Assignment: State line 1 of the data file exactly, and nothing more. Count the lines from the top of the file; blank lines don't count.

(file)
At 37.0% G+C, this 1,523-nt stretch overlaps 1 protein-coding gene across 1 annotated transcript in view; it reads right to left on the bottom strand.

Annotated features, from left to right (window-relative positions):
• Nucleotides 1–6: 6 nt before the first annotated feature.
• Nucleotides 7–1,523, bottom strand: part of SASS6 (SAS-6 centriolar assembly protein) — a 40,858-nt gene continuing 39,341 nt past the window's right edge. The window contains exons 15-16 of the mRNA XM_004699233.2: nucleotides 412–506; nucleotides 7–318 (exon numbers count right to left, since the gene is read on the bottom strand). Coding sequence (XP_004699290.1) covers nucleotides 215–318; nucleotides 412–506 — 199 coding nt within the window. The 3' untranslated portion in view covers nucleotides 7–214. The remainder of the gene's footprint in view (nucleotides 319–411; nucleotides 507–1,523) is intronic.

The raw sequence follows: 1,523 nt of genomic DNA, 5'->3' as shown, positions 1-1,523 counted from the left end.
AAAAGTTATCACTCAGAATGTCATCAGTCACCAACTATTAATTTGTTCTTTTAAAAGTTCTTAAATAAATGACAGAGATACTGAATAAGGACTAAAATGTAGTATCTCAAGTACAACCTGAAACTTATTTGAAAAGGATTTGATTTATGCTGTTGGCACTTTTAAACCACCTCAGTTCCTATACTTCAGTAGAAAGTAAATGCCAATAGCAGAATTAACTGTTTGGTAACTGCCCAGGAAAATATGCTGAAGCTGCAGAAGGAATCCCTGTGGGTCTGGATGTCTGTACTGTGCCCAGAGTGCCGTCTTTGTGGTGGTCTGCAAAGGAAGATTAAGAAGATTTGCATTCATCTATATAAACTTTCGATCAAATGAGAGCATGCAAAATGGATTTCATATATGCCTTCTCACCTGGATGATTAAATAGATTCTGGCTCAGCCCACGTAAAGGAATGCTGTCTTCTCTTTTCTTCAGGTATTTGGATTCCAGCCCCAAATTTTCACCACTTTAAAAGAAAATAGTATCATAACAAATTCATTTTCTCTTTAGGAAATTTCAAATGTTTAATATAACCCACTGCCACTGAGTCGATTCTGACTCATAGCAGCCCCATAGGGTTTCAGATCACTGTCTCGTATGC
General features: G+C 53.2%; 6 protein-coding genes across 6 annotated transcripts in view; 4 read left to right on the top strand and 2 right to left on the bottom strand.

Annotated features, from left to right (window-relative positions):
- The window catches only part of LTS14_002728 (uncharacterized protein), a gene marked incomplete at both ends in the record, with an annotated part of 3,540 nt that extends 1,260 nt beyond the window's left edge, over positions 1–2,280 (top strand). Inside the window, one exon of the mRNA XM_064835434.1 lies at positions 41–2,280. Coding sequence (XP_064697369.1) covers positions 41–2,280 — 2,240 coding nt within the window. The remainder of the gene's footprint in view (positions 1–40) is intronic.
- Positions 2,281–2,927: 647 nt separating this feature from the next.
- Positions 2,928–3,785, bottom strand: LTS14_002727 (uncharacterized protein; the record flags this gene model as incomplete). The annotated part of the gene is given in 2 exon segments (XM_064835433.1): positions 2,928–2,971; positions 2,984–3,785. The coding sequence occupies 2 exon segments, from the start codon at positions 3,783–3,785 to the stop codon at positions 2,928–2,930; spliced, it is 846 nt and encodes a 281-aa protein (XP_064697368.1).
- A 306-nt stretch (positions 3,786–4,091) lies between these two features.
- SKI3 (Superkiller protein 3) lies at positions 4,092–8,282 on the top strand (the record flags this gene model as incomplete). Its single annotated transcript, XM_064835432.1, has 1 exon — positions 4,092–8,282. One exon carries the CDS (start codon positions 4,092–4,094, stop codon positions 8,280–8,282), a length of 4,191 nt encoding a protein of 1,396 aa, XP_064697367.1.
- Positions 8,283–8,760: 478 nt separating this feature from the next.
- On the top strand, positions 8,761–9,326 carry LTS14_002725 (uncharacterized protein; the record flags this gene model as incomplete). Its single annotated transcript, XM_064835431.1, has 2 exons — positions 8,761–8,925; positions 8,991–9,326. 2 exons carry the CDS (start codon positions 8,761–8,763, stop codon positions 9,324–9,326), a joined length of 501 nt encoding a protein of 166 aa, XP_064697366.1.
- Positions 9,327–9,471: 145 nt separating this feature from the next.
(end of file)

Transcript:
At 37.0% G+C, this 1,523-nt stretch overlaps 1 protein-coding gene across 1 annotated transcript in view; it reads right to left on the bottom strand.